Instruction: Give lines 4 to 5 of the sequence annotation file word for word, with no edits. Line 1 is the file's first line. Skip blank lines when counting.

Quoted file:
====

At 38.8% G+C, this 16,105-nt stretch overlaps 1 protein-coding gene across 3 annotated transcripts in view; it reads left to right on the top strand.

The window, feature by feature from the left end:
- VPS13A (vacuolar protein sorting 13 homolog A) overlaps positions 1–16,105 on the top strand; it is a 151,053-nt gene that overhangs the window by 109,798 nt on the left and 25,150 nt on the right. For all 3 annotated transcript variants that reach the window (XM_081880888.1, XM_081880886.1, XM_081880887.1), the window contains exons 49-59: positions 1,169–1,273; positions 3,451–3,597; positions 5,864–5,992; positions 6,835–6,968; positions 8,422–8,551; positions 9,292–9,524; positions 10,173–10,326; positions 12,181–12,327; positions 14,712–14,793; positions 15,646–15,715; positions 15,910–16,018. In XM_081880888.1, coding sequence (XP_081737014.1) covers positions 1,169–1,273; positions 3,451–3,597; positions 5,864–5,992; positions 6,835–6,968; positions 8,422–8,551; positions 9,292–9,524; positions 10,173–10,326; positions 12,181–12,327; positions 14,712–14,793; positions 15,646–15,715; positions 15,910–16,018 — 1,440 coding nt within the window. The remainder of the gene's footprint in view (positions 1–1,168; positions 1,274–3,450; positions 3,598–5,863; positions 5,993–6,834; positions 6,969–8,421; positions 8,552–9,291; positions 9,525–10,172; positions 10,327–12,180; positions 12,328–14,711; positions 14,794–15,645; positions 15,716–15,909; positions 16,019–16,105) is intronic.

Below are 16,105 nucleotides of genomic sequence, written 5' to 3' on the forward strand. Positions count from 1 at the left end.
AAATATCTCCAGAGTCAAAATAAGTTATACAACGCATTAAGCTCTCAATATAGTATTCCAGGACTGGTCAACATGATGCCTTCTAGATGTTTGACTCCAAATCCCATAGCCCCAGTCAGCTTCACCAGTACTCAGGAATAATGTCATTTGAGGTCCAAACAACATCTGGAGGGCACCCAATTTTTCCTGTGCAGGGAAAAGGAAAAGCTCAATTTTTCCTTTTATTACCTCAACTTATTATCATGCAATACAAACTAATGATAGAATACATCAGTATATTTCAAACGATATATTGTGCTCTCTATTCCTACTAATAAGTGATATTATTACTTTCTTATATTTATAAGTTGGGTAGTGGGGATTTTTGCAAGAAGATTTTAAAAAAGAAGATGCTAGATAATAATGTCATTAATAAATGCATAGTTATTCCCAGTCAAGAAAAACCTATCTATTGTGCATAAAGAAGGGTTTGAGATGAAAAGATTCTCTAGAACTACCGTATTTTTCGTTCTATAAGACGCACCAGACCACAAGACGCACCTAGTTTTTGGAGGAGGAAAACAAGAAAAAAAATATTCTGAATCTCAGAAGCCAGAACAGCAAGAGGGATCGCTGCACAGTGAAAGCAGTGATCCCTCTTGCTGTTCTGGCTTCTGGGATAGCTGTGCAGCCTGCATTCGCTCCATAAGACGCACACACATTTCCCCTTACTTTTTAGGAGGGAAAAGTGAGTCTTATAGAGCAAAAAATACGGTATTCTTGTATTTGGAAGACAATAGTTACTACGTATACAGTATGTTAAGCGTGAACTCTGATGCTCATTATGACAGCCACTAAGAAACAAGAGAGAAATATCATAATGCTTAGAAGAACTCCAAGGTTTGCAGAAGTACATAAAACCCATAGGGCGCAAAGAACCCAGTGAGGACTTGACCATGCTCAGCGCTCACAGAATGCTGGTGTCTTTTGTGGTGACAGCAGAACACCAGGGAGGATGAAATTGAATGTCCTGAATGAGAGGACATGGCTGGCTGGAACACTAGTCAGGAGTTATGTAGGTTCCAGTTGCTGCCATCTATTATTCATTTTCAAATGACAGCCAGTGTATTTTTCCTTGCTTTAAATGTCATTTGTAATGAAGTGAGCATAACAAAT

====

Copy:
Below are 16,105 nucleotides of genomic sequence, written 5' to 3' on the forward strand. Positions count from 1 at the left end.
AAATATCTCCAGAGTCAAAATAAGTTATACAACGCATTAAGCTCTCAATATAGTATTCCAGGACTGGTCAACATGATGCCTTCTAGATGTTTGACTCCAAATCCCATAGCCCCAGTCAGCTTCACCAGTACTCAGGAATAATGTCATTTGAGGTCCAAACAACATCTGGAGGGCACCCAATTTTTCCTGTGCAGGGAAAAGGAAAAGCTCAATTTTTCCTTTTATTACCTCAACTTATTATCATGCAATACAAACTAATGATAGAATACATCAGTATATTTCAAACGATATATTGTGCTCTCTATTCCTACTAATAAGTGATATTATTACTTTCTTATATTTATAAGTTGGGTAGTGGGGATTTTTGCAAGAAGATTTTAAAAAAGAAGATGCTAGATAATAATGTCATTAATAAATGCATAGTTATTCCCAGTCAAGAAAAACCTATCTATTGTGCATAAAGAAGGGTTTGAGATGAAAAGATTCTCTAGAACTACCGTATTTTTCGTTCTATAAGACGCACCAGACCACAAGACGCACCTAGTTTTTGGAGGAGGAAAACAAGAAAAAAAATATTCTGAATCTCAGAAGCCAGAACAGCAAGAGGGATCGCTGCACAGTGAAAGCAGTGATCCCTCTTGCTGTTCTGGCTTCTGGGATAGCTGTGCAGCCTGCATTCGCTCCATAAGACGCACACACATTTCCCCTTACTTTTTAGGAGGGAAAAGTGAGTCTTATAGAGCAAAAAATACGGTATTCTTGTATTTGGAAGACAATAGTTACTACGTATACAGTATGTTAAGCGTGAACTCTGATGCTCATTATGACAGCCACTAAGAAACAAGAGAGAAATATCATAATGCTTAGAAGAACTCCAAGGTTTGCAGAAGTACATAAAACCCATAGGGCGCAAAGAACCCAGTGAGGACTTGACCATGCTCAGCGCTCACAGAATGCTGGTGTCTTTTGTGGTGACAGCAGAACACCAGGGAGGATGAAATTGAATGTCCTGAATGAGAGGACATGGCTGGCTGGAACACTAGTCAGGAGTTATGTAGGTTCCAGTTGCTGCCATCTATTATTCATTTTCAAATGACAGCCAGTGTATTTTTCCTTGCTTTAAATGTCATTTGTAATGAAGTGAGCATAACAAAT